For individual study estimates and meta-analytic forest plots for all associations presented for recent substance use, see Supplemental Figures 1, 2, 3, 4, 5, 6, 7, 8 and 9.

Substance use before or during sex

Among participants (n = 2915) that had information on substance use before/during sex and CS during the reference period, median age was 40 (IQR: 28–49), 69% male, and most had high school education or less (77%). Just over half (52%) of the participants reported substance use before/during sex (Table 4, see Supplement Table 3 for demographics broken down by study). Similar to what we observed with recent PWUS, participants who used substances before/during sex reported more sexual partners on average and despite reporting heterosexual behavior more often identified as something other than heterosexual. Additionally, those who used substances before/during sex reported higher rates of use across all substance categories, had higher rates of injection drug use (6% vs. 1%), and tended to be male (84% vs. 54%) and Hispanic or Latino (47% vs. 33%). The most commonly reported substances used before/during sex were binge alcohol (65%), polysubstance use (57%), cocaine/crack (21%), and illicit opioids (18%).

Table 4 Demographic characteristics among those using substances before or during sex

In regression analyses adjusted for demographic variables, substance use before/during sex was significantly associated with CS, with a 16% increased likelihood (95% CI: 12–20%, p < 0.001) of CS compared to participants that did not use substances during sex (Table 5). The association between substance use during/before sex and CS did not change across age levels (results not shown). There was no significant interaction by age and substance use before/during sex (results not shown).

Table 5 Substance use before or during sex and condomless sex

Again, type of sex was associated with CS, with an 18% higher likelihood (95% CI: 11–26%, p < 0.001) of CS among participants reporting vaginal and anal sex compared to vaginal sex only. Among participants having only vaginal sex, consumption of one or more substances during sex increased the likelihood of CS by 20% (95% CI: 12–29%, p < 0.001). Among participants having both vaginal and anal sex, consumption of one or more substances during sex increased the likelihood of CS by 7% (95% CI: 3–11%, p = 0.002) (Table 5). There was no significant interaction between type of sex and substance use before/during sex (results not shown).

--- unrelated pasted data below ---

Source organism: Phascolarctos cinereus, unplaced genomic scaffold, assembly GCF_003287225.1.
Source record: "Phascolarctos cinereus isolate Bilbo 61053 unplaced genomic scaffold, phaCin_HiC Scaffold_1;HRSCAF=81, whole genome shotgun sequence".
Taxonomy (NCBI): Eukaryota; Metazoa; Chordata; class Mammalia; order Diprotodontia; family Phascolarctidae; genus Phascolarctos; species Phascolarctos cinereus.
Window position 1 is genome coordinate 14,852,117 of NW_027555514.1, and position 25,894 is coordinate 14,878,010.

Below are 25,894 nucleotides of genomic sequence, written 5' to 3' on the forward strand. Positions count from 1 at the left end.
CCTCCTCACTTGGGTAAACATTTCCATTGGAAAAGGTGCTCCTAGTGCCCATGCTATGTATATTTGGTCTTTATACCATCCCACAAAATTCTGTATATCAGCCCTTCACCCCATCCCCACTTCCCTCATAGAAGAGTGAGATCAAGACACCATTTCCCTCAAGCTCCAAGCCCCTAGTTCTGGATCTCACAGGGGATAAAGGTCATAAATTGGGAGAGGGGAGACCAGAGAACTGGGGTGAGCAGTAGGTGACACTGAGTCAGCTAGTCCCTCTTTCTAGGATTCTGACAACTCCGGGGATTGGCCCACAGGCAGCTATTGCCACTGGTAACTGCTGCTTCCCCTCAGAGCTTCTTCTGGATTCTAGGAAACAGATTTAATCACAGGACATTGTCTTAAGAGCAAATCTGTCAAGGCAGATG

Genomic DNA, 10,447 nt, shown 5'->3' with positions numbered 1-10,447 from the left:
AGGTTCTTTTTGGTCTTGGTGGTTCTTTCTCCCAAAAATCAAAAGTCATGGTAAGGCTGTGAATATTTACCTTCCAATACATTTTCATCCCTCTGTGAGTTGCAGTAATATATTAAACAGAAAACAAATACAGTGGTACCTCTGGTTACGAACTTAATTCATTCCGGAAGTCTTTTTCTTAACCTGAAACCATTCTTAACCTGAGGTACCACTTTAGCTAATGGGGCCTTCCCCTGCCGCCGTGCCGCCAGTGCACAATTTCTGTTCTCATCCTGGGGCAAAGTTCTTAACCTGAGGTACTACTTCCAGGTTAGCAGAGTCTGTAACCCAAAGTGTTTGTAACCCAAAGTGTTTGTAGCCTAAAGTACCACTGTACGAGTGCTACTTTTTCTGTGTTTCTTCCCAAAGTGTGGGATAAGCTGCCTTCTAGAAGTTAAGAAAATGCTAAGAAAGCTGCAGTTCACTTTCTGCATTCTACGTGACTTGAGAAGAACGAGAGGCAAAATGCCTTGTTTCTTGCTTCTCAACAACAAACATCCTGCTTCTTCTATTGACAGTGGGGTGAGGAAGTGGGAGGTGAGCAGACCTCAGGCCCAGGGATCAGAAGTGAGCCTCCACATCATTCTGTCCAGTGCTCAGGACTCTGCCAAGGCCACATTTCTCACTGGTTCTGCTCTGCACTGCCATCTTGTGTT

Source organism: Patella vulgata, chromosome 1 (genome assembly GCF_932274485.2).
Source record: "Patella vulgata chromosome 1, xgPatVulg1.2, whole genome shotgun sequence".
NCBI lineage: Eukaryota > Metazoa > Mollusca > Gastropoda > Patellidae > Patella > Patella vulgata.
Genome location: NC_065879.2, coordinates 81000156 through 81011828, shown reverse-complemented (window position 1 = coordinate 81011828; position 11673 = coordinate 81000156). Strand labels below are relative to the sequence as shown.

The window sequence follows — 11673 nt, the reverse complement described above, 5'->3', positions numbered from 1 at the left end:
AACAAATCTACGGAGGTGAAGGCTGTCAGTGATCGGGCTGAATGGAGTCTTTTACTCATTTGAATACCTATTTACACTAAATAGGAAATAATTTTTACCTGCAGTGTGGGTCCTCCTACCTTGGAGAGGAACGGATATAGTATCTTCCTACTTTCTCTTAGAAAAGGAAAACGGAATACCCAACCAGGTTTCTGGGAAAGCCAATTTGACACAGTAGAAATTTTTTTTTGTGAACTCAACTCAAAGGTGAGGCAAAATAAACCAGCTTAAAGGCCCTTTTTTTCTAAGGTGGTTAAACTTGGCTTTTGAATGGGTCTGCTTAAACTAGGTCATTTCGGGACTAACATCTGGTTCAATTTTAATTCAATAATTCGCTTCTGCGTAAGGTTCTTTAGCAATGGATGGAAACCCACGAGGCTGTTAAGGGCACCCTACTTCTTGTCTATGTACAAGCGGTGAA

For individual study estimates and meta-analytic forest plots for all associations presented for substance use before/during sex, see Supplemental Figures 10, 11, 12 and 13.

Time frame sensitivity analysis

While the 30-day recall period showed stronger associations, overall inference and patterns were similar (see Supplement Tables 4 and 5).

Sensitivity analyses with Cannabis

Sensitivity analyses found that cannabis was not associated with CS when used in the absence of other substances (RR = 0.99, 95% CI: 0.94–1.04, p = 0.61) (Supplement Table 6). Additionally, even with increasing frequency of use, cannabis was not associated with engagement in CS (RR range = 1.00–1.05, p-value range: 0.24–0.92) (Supplement Table 7).

Discussion

In this large, cross-sectional study with a diverse sample of substance-using HIV-uninfected adults reporting heterosexual sex, we note several key findings. The use of substances excluding cannabis, was associated with CS relative to non-substance use. This was true of both recent substance use (in either the previous 30 or 90 days), as well as substance use before/during sex. Recent polysubstance use also increased CS risk, though not more so than recent single-substance use. The lack of excess risk among polysubstance compared to single-substance users does not align with findings from a large study of HIV-uninfected MSM [34]. Before or during sex, any substance use, with the exception of cannabis, increased CS. Notably, age did not modify the effect between SU and increased risk of CS. The finding that most substances increase CS contrasts from that of a recent systemic review of substance administration studies, which found alcohol to be independently associated with sexual risk behavior, that cocaine increased it, and cannabis decreased it [41].

A key finding is the strong correlation between concurrent sexual and drug use risk. Previous studies using a variety of methods inconsistently show a temporal relationship between concurrent drug/alcohol use and sexual risk [42], likely due to pitfalls and differences in collection methods. Timeline follow-back, with 14- or 30-day recall, is fraught with recall bias [43]. Daily diaries are constrained because entries are not made in near real-time and do not measure intentions before events occur [44]. Newer event-level methods, like ecological momentary assessment [45, 46], may further disentangle this association.